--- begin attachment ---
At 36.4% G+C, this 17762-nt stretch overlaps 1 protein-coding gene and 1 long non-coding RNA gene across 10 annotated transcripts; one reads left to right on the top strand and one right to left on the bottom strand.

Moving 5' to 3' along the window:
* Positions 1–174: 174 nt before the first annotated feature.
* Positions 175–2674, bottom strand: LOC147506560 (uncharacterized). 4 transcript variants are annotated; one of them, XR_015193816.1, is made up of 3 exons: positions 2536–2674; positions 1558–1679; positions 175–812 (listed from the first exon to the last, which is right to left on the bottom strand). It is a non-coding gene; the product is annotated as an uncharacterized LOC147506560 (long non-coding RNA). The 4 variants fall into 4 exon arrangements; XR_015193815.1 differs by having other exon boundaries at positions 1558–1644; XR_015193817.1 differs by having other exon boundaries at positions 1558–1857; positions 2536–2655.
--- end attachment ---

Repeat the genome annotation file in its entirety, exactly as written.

At 36.4% G+C, this 17762-nt stretch overlaps 1 protein-coding gene and 1 long non-coding RNA gene across 10 annotated transcripts; one reads left to right on the top strand and one right to left on the bottom strand.

Moving 5' to 3' along the window:
* Positions 1–174: 174 nt before the first annotated feature.
* Positions 175–2674, bottom strand: LOC147506560 (uncharacterized). 4 transcript variants are annotated; one of them, XR_015193816.1, is made up of 3 exons: positions 2536–2674; positions 1558–1679; positions 175–812 (listed from the first exon to the last, which is right to left on the bottom strand). It is a non-coding gene; the product is annotated as an uncharacterized LOC147506560 (long non-coding RNA). The 4 variants fall into 4 exon arrangements; XR_015193815.1 differs by having other exon boundaries at positions 1558–1644; XR_015193817.1 differs by having other exon boundaries at positions 1558–1857; positions 2536–2655.